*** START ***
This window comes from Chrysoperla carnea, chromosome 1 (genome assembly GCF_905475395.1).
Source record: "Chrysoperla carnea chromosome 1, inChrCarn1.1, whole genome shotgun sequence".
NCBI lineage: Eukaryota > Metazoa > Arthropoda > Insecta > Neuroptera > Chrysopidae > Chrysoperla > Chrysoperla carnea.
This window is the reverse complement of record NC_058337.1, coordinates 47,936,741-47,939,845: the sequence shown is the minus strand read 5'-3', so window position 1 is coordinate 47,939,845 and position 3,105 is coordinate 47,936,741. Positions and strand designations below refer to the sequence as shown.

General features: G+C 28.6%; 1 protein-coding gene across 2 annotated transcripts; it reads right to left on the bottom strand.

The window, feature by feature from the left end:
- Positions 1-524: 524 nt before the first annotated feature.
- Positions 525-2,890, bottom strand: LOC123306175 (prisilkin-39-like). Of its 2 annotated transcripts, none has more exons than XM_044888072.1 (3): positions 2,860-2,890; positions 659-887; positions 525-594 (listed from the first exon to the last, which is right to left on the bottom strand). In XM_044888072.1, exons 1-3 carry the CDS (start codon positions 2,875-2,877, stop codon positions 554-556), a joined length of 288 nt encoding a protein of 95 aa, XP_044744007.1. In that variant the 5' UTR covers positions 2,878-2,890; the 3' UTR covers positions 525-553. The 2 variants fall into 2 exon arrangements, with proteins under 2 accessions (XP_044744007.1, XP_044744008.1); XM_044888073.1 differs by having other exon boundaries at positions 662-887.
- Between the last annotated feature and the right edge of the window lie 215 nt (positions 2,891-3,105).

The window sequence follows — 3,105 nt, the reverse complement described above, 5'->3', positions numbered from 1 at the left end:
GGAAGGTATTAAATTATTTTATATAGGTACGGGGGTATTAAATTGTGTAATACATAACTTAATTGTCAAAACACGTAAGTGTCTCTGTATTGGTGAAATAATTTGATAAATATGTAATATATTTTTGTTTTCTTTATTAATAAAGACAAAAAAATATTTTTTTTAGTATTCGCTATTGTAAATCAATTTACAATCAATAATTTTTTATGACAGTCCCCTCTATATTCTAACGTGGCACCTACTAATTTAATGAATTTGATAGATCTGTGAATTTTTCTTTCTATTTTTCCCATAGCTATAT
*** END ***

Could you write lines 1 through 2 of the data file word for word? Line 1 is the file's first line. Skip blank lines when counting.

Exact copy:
This window comes from Chrysoperla carnea, chromosome 1 (genome assembly GCF_905475395.1).
Source record: "Chrysoperla carnea chromosome 1, inChrCarn1.1, whole genome shotgun sequence".